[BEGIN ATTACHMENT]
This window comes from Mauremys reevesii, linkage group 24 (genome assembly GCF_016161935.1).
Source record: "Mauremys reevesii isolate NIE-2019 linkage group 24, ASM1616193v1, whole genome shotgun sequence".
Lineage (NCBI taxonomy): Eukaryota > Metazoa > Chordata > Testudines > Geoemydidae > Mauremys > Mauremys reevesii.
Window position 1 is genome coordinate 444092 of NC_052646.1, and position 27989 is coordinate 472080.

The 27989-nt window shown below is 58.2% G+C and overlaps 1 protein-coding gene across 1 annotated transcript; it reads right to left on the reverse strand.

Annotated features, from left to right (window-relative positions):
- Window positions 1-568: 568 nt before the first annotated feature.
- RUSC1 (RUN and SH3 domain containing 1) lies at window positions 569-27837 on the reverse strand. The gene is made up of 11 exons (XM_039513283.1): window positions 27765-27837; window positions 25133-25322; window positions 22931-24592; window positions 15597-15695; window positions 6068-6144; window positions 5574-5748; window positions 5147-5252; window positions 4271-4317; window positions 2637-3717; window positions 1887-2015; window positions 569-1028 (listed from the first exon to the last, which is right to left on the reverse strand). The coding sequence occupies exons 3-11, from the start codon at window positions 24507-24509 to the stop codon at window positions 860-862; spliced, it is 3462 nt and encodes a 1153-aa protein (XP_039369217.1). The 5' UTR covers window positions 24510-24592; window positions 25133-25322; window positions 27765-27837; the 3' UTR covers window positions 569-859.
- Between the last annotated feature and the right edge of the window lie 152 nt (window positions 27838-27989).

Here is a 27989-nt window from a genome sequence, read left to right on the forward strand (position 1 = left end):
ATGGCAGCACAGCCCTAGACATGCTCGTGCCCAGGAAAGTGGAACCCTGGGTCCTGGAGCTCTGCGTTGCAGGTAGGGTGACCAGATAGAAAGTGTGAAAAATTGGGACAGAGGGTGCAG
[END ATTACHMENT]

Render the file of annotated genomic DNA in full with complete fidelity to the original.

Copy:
This window comes from Mauremys reevesii, linkage group 24 (genome assembly GCF_016161935.1).
Source record: "Mauremys reevesii isolate NIE-2019 linkage group 24, ASM1616193v1, whole genome shotgun sequence".
Lineage (NCBI taxonomy): Eukaryota > Metazoa > Chordata > Testudines > Geoemydidae > Mauremys > Mauremys reevesii.
Window position 1 is genome coordinate 444092 of NC_052646.1, and position 27989 is coordinate 472080.

The 27989-nt window shown below is 58.2% G+C and overlaps 1 protein-coding gene across 1 annotated transcript; it reads right to left on the reverse strand.

Annotated features, from left to right (window-relative positions):
- Window positions 1-568: 568 nt before the first annotated feature.
- RUSC1 (RUN and SH3 domain containing 1) lies at window positions 569-27837 on the reverse strand. The gene is made up of 11 exons (XM_039513283.1): window positions 27765-27837; window positions 25133-25322; window positions 22931-24592; window positions 15597-15695; window positions 6068-6144; window positions 5574-5748; window positions 5147-5252; window positions 4271-4317; window positions 2637-3717; window positions 1887-2015; window positions 569-1028 (listed from the first exon to the last, which is right to left on the reverse strand). The coding sequence occupies exons 3-11, from the start codon at window positions 24507-24509 to the stop codon at window positions 860-862; spliced, it is 3462 nt and encodes a 1153-aa protein (XP_039369217.1). The 5' UTR covers window positions 24510-24592; window positions 25133-25322; window positions 27765-27837; the 3' UTR covers window positions 569-859.
- Between the last annotated feature and the right edge of the window lie 152 nt (window positions 27838-27989).

Here is a 27989-nt window from a genome sequence, read left to right on the forward strand (position 1 = left end):
ATGGCAGCACAGCCCTAGACATGCTCGTGCCCAGGAAAGTGGAACCCTGGGTCCTGGAGCTCTGCGTTGCAGGTAGGGTGACCAGATAGAAAGTGTGAAAAATTGGGACAGAGGGTGCAG